The United States is full of a variety of species of different snakes, Kentucky included. The black snakes in Kentucky are among the most common species, although there are many more. Ready to learn more about the black snakes in Kentucky? Keep reading!
About Black Snakes
One of the first things to know about black snakes is that the common name can actually refer to a lot of different species. However, typically, when someone says “black snake” they’re referring to the black rat snake, or the Pantherophis obsoletus. Other names for this species include the western rat snake, the black rat snake, and the pilot black snake.
Black snakes in Kentucky are actually nonvenomous. However, you’ll still need to have a medical professional check you out when bitten. Snake bites can be full of bacteria that can lead to an infection if not treated properly.
Rather than use venom to hunt, black snakes rely on constriction. This means they wrap their body tightly around their prey to suffocate them before eating them. However, because black snakes lack venom, they’ve also had to find an entirely new way to effectively protect themselves.
When it comes to self-defense, black snakes have two main ways of keeping themselves from becoming someone’s lunch. First, they have the ability to release a foul-smelling musk that deters hungry predators. However, black snakes have also evolved the ability to shake their tail in a way similar to a rattlesnake in order to scare off potential threats.
As the name suggests, black snakes are, well, black snakes. However, they’re not always solid black. Some may have warmer undertones, giving them a slightly brown hue, while others will have cooler undertones, giving them a gray hue. However, overall, black snakes are easy to identify as black snakes.
Because of this, however, black snakes can be easily confused with other black snakes in Kentucky and the United States. Thankfully, their size sets them apart from other species that may look similar.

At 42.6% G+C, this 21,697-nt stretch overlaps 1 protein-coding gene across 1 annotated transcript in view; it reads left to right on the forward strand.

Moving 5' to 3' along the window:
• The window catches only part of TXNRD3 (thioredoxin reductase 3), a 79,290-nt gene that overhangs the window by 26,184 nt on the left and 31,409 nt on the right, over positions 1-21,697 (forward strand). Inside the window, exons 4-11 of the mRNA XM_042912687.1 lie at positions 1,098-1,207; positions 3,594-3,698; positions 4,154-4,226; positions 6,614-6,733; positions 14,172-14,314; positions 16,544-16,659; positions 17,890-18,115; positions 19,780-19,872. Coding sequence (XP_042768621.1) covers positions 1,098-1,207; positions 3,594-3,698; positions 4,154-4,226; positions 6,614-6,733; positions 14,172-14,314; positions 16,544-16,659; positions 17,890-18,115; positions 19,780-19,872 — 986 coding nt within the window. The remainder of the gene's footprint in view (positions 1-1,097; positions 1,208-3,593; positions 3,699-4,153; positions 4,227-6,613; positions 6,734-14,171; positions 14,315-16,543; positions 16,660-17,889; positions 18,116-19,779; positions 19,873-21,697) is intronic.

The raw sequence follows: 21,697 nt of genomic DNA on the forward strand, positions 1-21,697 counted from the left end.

On average, black snakes grow to reach an adult size ranging between four and six feet. However, the largest black snake ever recorded was as long as eight feet! That’s longer than most basketball stars are tall. This makes the black snake the largest snake in the United States.
As constricting predators, black snakes will eat the most of anything they can get their body around. This includes mammals, reptiles, amphibians, and even birds. Overall, the diet of black snakes in Kentucky can be made up of
Where To Find Black Snakes in Kentucky?
Black snakes in Kentucky are highly adaptable species. This means that they can survive in many of the different habitats found in the state. However, there are areas where they’re most common.
In Kentucky, black snakes are usually found in forests and plains. They don’t need to live directly adjacent to a water source like some semiaquatic species, such as the cottonmouth, but they do need a source of water for drinking and hunting amphibians as needed.
Other Types of Black Snakes in Kentucky
There are around 33 species of snakes in Kentucky, both venomous and nonvenomous. Of these species, there are several other species of “black” snakes other than the black rat snake.
Some of these snakes may be black, but they could also feature other colors. However, at a glance, it can be easy to simply call these diverse species black snakes. This is one reason that using only common names can get tricky. As a result, we’ve also included each species’ scientific name to help you always know which is the topic of conversation, whether it’s a black rat snake or an eastern black kingsnake!
Eastern Black Kingsnake (Lampropeltis nigra)